Notable Deaths in Pittsburgh and Western Pennsylvania in 2021


Take a look back at some notable people from the Pittsburgh area the world lost in 2021.

Joanne Rogers, concert duo pianist and wife of the late Fred Rogers

“She wasn’t going into the limelight, but she was very happy to respond to the national and global interest in what Fred was offering to the world,” said Hedda Sharapan, consultant for Fred Rogers Productions and senior fellow at the Fred Rogers Center. by Latrobe. “She gave the world another idea of ​​who Fred was through her humor and humorous stories about him.”

Rogers died Jan. 14 at her Squirrel Hill home. She was 92 years old.

She became the face of her husband’s legacy after his death in 2003, supporting books and documentaries on news programs and late-night talk shows. She provided vocals for some of the characters on Fred’s first television show, “The Children’s Corner” of Pittsburgh, a precursor to “Mister Rogers’ Neighborhood”, where she made a few appearances as Mrs. Rogers.

Charles Grodin, actor and writer born in Pittsburgh

A native of Highland Park, Grodin rose to fame for his role in the 1972 comedy “The Heartbreak Kid,” in which he played a newlywed who abandoned his honeymoon fiancee for Cybill Shepherd.

Grodin died on May 18 in his Connecticut home after a battle with bone marrow cancer. He was 86 years old.

Grodin appeared in a series of notable films starting in the 1970s, including “Midnight Run”, “The Woman in Red” and “Heaven Can Wait”. On Broadway, he starred with Ellen Burstyn in the longtime 1970s comedy “Same Time, Next Year”.

Henry Parham, a member of the only all-black unit in the D-Day invasion

Parham was a member of the 320th All-Black Ultra-Low-Level Barrage Balloon Battalion, the only black combat unit to take part in the D-Day invasion and the only Barrage Balloon Battalion to land on the beaches.

He died on July 4 at the VA Hospital in Oakland. He was 99 years old and lived in Wilkinsburg.

Parham’s battalion ended up serving 140 days in France, including a stint in Cherbourg to protect General George Patton’s Third Army. A commendation from the Supreme Allied Commander, General Dwight D. Eisenhower, cited the 320th for the “splendid manner” in which he discharged his duties.

Tunch Ilkin, former Steelers tackle and sports presenter

Ilkin, who lived in Upper St. Clair, spent four decades with the Steelers, first as a player for 13 years and later as a broadcast analyst.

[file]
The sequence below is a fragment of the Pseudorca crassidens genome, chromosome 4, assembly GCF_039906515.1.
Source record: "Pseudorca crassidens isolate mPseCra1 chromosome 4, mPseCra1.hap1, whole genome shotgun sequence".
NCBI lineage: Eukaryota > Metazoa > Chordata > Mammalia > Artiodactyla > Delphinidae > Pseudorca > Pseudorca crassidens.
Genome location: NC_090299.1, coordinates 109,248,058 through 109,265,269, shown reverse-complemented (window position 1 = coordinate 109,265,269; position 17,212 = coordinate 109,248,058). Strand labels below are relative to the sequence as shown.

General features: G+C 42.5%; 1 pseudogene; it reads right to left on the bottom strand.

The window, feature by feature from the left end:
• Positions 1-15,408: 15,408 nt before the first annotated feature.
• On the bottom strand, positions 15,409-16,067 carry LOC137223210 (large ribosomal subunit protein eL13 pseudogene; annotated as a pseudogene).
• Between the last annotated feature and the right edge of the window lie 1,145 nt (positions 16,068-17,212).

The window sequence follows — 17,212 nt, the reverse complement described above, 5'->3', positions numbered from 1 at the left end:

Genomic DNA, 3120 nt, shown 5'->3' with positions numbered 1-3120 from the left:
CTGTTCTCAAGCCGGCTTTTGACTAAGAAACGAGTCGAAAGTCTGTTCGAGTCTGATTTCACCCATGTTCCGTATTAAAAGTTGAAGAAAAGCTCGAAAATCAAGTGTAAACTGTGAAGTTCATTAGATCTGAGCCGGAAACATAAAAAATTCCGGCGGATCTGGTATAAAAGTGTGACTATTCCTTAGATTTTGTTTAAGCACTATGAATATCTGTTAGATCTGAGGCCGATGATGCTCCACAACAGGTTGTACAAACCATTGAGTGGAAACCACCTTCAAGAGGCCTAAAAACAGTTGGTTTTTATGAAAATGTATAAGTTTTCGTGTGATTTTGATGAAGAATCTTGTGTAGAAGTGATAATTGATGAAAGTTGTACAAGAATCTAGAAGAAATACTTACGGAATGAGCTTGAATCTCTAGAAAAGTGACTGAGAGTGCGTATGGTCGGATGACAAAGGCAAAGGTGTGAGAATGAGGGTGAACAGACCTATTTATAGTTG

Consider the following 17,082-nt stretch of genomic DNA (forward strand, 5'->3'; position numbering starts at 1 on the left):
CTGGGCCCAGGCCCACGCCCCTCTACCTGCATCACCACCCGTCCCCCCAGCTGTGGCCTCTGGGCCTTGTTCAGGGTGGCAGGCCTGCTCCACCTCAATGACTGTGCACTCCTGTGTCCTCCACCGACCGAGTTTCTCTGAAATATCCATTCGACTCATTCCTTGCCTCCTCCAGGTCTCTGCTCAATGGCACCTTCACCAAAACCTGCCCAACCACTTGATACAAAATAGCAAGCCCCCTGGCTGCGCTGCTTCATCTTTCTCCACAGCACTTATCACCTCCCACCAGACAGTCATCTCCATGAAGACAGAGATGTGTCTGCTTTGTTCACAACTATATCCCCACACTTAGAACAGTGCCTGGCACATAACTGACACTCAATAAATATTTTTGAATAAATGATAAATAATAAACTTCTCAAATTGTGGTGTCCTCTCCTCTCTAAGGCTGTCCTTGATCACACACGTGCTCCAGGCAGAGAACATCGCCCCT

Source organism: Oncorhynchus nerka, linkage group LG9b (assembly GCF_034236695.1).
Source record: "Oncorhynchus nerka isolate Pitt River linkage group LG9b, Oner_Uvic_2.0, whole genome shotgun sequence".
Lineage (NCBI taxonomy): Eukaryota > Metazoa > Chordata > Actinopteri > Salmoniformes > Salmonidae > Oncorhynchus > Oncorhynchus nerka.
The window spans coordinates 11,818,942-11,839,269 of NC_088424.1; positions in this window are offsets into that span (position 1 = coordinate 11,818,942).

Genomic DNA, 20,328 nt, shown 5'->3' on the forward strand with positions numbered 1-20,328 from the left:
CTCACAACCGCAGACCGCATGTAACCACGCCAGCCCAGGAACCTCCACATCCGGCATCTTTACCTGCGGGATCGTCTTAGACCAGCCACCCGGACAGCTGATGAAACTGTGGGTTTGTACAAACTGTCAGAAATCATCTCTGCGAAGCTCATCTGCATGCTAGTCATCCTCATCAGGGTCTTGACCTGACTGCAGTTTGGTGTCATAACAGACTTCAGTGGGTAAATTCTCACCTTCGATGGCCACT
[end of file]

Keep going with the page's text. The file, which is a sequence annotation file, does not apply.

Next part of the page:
He was diagnosed with ALS in September 2020. He finished the season and walked away from the booth to focus on his health in June. He died on September 4 at the age of 63.

“It was always a joy to be around him,” broadcast partner Bill Hillgrove said. “Tunch has always been positive. As an analyst he always knew what to look for, he knew which clashes would be good or bad for the Steelers. It was fun to be fair with the guy.

Renowned orthopedic surgeon and sports medicine pioneer Dr Freddie Fu

Fu founded the UPMC Sports Medicine Program and served as a physician for Pitt’s sports teams for about 30 years. He was long chairman of the Department of Orthopedic Surgery and developed techniques and procedures that changed the way these surgeries were performed.

Fu, 70, died on September 24.

“When people found out where I worked, they would share delightful stories about Dr. Fu,” orthopedic and sports medicine surgeon Dr. Robin West said at a memorial service. “He didn’t care if you were a sports star, a coal miner or a politician – he treated everyone the same.”

Howard Hanna Jr., real estate mogul in Pittsburgh

Howard Hanna Jr., the man behind the green and yellow signs, started what would become a one-office real estate empire in 1957. At the time of his death nearly 70 years later, Howard Hanna Real Estate Services was the fourth in the country. largest real estate company.

Hanna died on September 25 at the age of 101.

“Pittsburgh has lost a business pioneer and civic leader,” Allegheny County Director Rich Fitzgerald said at the time. “Howard Hanna started small and through hard work he changed the real estate industry. “

Bill Virdon, Pirates center fielder in the 1960 World Series team

Virdon, nicknamed “Quail” by broadcaster Bob Prince for his penchant for hitting hits in the infield, was the lead hitter and Gold Glove center fielder for the 1960 World Series Pirates champion team. went on to lead four major league teams.

Virdon died on November 23. He was 90 years old.

He’s best known for his 1960 World Series Game 7 ground player who took a bad jump and hit Yankees shortstop Tony Kubek in the throat late in the eighth inning. Virdon reached it safely, then scored on Roberto Clemente’s single inside the field. Hal Smith followed with a three-run homerun to give the Pirates a 9-7 lead, setting the stage for Bill Mazeroski’s homerun to win the world championship.

Megan Guza is a writer for Tribune-Review. You can contact Megan at 412-380-8519, [email protected] or via Twitter .


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